John Kapoor, founder and majority owner of Insys Therapeutics, has been arrested and charged with fraud and racketeering by the federal government. The is the latest indictment attached to Insys – its former CEO, as well as other executives and employees, are also facing additional charges – for a bribery and kick-back scheme that involved doctors throughout the U.S.
The U.S. Attorney’s Office for the District of Massachusetts issued this release, announcing that Kapoor was:
“arrested this morning in Arizona and charged with RICO conspiracy, as well as other felonies, including conspiracy to commit mail and wire fraud and conspiracy to violate the Anti-Kickback Law…. The indictment also alleges that Kapoor and the six former executives conspired to mislead and defraud health insurance providers who were reluctant to approve payment for the drug [Subsys] when it was prescribed for non-cancer patients.”
The trials are currently set for 2018.
What do these charges mean?
“RICO” is short for Racketeer Influenced and Corrupt Organizations Act. A “racket” a criminal act designed to extort money. Specifically, it involves a business or operation that defrauds its customers or clients into utilizing a service or buying a product that they do not need. In this particular case, Insys Therapeutics used bribes to convince doctors they should prescribe their fentanyl drug Subsys to patients who did not, and should not, need it; they also defraud insurance companies and Medicare into reimbursing the drug.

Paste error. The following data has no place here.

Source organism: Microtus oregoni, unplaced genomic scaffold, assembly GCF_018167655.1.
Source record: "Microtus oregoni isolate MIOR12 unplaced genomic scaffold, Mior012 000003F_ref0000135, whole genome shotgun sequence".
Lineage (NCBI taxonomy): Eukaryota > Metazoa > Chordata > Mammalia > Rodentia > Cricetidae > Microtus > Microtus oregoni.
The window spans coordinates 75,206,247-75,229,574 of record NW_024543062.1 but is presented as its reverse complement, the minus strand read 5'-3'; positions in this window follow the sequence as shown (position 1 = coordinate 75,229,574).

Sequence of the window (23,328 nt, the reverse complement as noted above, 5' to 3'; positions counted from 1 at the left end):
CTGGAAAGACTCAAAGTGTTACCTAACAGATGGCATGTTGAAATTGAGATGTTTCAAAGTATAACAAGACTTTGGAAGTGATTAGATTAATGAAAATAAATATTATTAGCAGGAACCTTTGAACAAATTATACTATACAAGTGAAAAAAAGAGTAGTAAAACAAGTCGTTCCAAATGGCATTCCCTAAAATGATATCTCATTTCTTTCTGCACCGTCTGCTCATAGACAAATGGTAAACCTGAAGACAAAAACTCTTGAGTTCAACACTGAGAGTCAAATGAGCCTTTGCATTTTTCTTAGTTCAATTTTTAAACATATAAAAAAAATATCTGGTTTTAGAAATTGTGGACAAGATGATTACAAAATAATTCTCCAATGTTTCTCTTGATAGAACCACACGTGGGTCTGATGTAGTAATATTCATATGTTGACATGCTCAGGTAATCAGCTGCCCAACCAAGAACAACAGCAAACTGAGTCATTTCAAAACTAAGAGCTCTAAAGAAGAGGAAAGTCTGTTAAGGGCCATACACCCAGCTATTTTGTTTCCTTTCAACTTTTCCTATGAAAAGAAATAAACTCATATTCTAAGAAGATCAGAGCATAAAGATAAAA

Because John Kapoor founded and owns Insys, and because he was, at one point, the Executive Chairman of the Board and CEO of Insys, he can be charged with racketeering because of his orders and/or assistance to his executives in regard to the fraud and bribery.
You can read more about our investigation into Insys here.
Fines and penalties for the charges against Insys executives and Kapoor
Here are the penalties and fines for each charge:
- Conspiracy to commit RICO: up to 20 years in federal prison, up to three years of supervised release after the sentence is served, and a fine of $250,000 OR two times the amount of the “pecuniary gain or loss.”
- Conspiracy to commit mail and wire fraud: up to 20 years in federal prison, up to three years of supervised release after the sentence is served, and a fine of $250,000 OR two times the amount of the “pecuniary gain or loss.”
- Conspiracy to violate the Anti-Kickback Law: up to five years in prison with three years of supervised release, and a fine of $25,000.
In case you were wondering, “pecuniary” losses and gains are monetary. In this case, Kapoor and the Insys executives made money from their scheme, and the federal government lost money from their scheme, so the defendant, if convicted, may be fined no more than “twice the gross gain or twice the gross loss, unless imposition of a fine under this subsection would unduly complicate or prolong the sentencing process.”
Because there are multiple charged levied against each person, there is a possibility that, if convicted, everyone involved could spend the rest of their natural born lives in prison, especially if a judge sentences them to consecutive years (meaning one sentence after another, or up to 45 years in prison) as opposed to concurrent years (meaning all the sentences happen at the same time, for up to 20 years in prison).
It is about time that Kapoor and Insys Therapeutics are finally brought to justice. McGowan, Hood & Felder, LLC is committed to helping those who sustained injuries because of Subsys, and the actions of Insys Therapeutics. To learn more about our services, please call 803-327-7800, or fill out our contact form.